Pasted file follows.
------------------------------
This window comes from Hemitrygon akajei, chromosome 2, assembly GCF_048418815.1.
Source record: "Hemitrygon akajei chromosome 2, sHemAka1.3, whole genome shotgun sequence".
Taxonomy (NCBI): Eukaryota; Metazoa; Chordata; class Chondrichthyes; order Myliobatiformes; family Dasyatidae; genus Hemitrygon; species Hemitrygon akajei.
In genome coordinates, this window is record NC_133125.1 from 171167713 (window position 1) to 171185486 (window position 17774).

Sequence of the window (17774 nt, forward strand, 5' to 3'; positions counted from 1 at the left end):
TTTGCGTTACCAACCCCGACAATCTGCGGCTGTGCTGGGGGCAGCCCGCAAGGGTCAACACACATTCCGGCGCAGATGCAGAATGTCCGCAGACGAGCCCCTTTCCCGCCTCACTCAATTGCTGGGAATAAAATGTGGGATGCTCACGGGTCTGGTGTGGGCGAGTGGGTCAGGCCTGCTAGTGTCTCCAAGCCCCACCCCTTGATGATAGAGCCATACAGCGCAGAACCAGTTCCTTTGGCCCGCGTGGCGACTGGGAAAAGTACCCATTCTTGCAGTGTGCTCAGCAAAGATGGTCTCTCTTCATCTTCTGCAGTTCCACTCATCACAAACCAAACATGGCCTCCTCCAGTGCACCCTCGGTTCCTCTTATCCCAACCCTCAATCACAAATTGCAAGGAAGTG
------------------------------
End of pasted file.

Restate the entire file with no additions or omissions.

This window comes from Hemitrygon akajei, chromosome 2, assembly GCF_048418815.1.
Source record: "Hemitrygon akajei chromosome 2, sHemAka1.3, whole genome shotgun sequence".
Taxonomy (NCBI): Eukaryota; Metazoa; Chordata; class Chondrichthyes; order Myliobatiformes; family Dasyatidae; genus Hemitrygon; species Hemitrygon akajei.
In genome coordinates, this window is record NC_133125.1 from 171167713 (window position 1) to 171185486 (window position 17774).

Sequence of the window (17774 nt, forward strand, 5' to 3'; positions counted from 1 at the left end):
TTTGCGTTACCAACCCCGACAATCTGCGGCTGTGCTGGGGGCAGCCCGCAAGGGTCAACACACATTCCGGCGCAGATGCAGAATGTCCGCAGACGAGCCCCTTTCCCGCCTCACTCAATTGCTGGGAATAAAATGTGGGATGCTCACGGGTCTGGTGTGGGCGAGTGGGTCAGGCCTGCTAGTGTCTCCAAGCCCCACCCCTTGATGATAGAGCCATACAGCGCAGAACCAGTTCCTTTGGCCCGCGTGGCGACTGGGAAAAGTACCCATTCTTGCAGTGTGCTCAGCAAAGATGGTCTCTCTTCATCTTCTGCAGTTCCACTCATCACAAACCAAACATGGCCTCCTCCAGTGCACCCTCGGTTCCTCTTATCCCAACCCTCAATCACAAATTGCAAGGAAGTG